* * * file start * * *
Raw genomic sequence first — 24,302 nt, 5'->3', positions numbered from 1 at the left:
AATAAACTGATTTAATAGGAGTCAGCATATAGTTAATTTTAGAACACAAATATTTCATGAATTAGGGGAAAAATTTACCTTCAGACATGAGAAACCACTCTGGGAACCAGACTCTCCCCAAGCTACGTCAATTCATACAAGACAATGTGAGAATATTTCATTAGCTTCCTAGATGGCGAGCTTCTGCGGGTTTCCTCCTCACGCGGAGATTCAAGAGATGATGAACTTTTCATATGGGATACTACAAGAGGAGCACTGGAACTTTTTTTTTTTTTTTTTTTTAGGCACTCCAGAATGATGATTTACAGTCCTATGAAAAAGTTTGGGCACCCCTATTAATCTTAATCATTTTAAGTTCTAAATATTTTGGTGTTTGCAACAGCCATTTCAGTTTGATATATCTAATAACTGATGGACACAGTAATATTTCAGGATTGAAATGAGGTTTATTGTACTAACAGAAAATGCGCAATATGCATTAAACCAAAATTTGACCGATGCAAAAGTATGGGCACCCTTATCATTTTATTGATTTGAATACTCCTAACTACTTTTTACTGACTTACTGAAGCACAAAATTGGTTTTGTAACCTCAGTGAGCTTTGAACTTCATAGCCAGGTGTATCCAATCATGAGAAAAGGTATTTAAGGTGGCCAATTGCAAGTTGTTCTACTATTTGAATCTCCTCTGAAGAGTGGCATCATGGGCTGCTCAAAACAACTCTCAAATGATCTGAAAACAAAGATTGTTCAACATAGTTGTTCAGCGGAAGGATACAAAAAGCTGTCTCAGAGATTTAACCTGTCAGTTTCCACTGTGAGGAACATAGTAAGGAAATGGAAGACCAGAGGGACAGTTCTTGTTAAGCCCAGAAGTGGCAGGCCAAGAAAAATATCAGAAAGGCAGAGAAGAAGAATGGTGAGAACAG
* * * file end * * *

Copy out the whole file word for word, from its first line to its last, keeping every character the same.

Raw genomic sequence first — 24,302 nt, 5'->3', positions numbered from 1 at the left:
AATAAACTGATTTAATAGGAGTCAGCATATAGTTAATTTTAGAACACAAATATTTCATGAATTAGGGGAAAAATTTACCTTCAGACATGAGAAACCACTCTGGGAACCAGACTCTCCCCAAGCTACGTCAATTCATACAAGACAATGTGAGAATATTTCATTAGCTTCCTAGATGGCGAGCTTCTGCGGGTTTCCTCCTCACGCGGAGATTCAAGAGATGATGAACTTTTCATATGGGATACTACAAGAGGAGCACTGGAACTTTTTTTTTTTTTTTTTTTTAGGCACTCCAGAATGATGATTTACAGTCCTATGAAAAAGTTTGGGCACCCCTATTAATCTTAATCATTTTAAGTTCTAAATATTTTGGTGTTTGCAACAGCCATTTCAGTTTGATATATCTAATAACTGATGGACACAGTAATATTTCAGGATTGAAATGAGGTTTATTGTACTAACAGAAAATGCGCAATATGCATTAAACCAAAATTTGACCGATGCAAAAGTATGGGCACCCTTATCATTTTATTGATTTGAATACTCCTAACTACTTTTTACTGACTTACTGAAGCACAAAATTGGTTTTGTAACCTCAGTGAGCTTTGAACTTCATAGCCAGGTGTATCCAATCATGAGAAAAGGTATTTAAGGTGGCCAATTGCAAGTTGTTCTACTATTTGAATCTCCTCTGAAGAGTGGCATCATGGGCTGCTCAAAACAACTCTCAAATGATCTGAAAACAAAGATTGTTCAACATAGTTGTTCAGCGGAAGGATACAAAAAGCTGTCTCAGAGATTTAACCTGTCAGTTTCCACTGTGAGGAACATAGTAAGGAAATGGAAGACCAGAGGGACAGTTCTTGTTAAGCCCAGAAGTGGCAGGCCAAGAAAAATATCAGAAAGGCAGAGAAGAAGAATGGTGAGAACAG